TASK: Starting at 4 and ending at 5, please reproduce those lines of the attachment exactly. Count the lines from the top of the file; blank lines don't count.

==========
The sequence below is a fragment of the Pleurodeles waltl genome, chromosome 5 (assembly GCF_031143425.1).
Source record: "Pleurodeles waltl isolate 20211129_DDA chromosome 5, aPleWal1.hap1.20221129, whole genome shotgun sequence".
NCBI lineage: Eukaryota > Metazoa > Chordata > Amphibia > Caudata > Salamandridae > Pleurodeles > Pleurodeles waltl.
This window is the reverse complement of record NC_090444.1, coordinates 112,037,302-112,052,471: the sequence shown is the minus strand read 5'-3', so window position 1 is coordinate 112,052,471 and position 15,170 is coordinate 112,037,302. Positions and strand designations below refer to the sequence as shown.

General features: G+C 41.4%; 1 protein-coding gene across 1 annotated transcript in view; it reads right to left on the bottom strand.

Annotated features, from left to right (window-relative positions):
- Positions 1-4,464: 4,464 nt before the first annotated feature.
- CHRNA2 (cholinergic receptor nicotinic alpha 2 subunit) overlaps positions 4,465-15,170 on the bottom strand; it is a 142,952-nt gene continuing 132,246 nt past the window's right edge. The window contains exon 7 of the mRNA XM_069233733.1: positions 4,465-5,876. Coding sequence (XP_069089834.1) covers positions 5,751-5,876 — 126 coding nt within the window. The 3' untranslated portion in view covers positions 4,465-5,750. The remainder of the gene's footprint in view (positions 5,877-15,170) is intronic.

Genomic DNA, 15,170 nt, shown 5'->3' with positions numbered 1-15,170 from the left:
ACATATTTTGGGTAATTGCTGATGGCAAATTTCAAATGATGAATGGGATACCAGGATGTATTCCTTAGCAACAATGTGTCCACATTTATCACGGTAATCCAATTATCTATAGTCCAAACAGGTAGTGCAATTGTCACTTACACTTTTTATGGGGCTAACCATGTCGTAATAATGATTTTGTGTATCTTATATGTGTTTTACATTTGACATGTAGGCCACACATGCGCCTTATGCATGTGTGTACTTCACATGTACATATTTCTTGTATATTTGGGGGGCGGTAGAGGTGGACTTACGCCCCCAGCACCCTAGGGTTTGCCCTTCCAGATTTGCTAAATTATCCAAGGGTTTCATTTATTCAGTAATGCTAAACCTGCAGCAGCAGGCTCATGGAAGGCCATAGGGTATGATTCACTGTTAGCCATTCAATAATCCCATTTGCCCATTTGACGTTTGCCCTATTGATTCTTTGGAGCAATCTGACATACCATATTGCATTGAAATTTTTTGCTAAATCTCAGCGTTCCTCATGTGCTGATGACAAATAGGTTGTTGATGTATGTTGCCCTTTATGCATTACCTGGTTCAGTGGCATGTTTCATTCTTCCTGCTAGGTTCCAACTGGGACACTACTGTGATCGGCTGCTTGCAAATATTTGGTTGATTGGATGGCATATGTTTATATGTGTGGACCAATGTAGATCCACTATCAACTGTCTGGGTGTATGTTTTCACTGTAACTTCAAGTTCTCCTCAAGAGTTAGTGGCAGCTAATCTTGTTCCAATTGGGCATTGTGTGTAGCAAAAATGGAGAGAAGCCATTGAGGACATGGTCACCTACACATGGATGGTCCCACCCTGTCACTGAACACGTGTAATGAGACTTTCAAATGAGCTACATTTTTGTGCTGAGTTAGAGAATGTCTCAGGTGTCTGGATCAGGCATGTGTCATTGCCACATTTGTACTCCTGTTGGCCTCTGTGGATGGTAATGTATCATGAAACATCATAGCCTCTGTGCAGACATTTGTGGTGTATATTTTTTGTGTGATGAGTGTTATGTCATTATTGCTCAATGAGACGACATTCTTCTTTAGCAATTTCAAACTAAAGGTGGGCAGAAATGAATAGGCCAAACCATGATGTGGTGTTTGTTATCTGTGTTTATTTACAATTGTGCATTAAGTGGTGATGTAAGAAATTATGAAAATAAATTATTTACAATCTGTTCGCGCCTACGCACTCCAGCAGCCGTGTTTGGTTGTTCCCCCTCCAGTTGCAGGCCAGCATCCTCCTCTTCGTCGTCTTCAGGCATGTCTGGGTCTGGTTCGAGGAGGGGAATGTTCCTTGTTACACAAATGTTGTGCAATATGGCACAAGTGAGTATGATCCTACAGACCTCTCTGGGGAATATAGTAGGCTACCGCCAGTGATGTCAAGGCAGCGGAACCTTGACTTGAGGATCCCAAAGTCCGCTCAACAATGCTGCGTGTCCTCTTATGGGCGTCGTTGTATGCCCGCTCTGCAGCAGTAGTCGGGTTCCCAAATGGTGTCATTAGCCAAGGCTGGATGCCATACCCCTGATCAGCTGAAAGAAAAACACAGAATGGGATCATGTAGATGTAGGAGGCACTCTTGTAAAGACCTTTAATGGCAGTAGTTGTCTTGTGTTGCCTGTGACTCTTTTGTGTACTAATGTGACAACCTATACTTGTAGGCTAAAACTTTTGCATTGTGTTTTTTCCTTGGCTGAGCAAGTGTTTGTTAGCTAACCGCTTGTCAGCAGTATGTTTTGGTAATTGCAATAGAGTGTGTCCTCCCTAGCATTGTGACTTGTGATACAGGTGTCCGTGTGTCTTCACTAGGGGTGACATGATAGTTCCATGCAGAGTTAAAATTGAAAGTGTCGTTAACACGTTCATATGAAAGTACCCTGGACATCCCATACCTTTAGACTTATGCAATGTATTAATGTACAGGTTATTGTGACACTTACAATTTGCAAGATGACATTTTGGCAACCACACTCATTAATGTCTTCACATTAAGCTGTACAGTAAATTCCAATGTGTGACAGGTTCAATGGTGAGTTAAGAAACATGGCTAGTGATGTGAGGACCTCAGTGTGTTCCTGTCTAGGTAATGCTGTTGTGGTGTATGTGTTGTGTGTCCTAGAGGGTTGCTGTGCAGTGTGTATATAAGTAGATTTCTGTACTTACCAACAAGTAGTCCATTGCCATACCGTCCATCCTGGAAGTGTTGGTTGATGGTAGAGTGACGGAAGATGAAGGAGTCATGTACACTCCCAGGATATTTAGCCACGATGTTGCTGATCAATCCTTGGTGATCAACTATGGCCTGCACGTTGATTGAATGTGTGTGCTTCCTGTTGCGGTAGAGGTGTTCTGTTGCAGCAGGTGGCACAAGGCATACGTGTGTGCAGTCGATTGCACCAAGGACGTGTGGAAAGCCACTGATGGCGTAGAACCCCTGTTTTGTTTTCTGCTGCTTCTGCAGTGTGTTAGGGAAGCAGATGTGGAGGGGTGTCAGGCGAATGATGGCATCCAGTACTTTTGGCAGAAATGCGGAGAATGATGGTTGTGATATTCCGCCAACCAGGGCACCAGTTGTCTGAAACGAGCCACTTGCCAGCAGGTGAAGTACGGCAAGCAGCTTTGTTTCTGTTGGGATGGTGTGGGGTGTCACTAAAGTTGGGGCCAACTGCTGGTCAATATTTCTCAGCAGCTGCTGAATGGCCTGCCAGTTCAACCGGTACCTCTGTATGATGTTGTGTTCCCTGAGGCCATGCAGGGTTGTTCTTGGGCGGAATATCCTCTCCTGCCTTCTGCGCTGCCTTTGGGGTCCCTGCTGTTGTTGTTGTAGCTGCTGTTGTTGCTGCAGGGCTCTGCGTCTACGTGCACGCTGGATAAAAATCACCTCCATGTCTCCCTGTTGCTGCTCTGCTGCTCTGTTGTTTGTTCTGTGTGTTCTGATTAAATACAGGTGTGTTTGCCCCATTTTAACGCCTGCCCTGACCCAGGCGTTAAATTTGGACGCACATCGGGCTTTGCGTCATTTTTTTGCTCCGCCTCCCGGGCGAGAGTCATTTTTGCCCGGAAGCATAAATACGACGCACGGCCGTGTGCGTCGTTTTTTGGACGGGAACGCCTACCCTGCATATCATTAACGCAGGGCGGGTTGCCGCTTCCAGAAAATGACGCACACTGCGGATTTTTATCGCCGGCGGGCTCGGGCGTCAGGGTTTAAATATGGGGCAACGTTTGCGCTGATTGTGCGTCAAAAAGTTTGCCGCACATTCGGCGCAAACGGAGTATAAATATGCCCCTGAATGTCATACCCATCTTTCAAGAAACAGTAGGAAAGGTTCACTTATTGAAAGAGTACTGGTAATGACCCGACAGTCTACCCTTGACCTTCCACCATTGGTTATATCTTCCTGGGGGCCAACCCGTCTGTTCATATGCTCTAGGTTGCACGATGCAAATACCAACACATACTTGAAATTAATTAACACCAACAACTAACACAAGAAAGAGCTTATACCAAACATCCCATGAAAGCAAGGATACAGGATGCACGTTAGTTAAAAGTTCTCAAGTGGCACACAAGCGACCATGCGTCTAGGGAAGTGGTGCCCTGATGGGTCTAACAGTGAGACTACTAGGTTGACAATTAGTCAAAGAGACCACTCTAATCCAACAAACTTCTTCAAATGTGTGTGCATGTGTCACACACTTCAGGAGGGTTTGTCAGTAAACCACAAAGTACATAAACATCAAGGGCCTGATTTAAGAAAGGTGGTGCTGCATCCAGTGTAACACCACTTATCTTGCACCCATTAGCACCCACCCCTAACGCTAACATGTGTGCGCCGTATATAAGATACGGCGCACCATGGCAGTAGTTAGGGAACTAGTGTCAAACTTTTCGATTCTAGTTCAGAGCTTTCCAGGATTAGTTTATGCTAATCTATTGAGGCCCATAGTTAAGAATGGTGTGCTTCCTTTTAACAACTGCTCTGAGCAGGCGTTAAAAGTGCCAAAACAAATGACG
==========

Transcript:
This window is the reverse complement of record NC_090444.1, coordinates 112,037,302-112,052,471: the sequence shown is the minus strand read 5'-3', so window position 1 is coordinate 112,052,471 and position 15,170 is coordinate 112,037,302. Positions and strand designations below refer to the sequence as shown.

General features: G+C 41.4%; 1 protein-coding gene across 1 annotated transcript in view; it reads right to left on the bottom strand.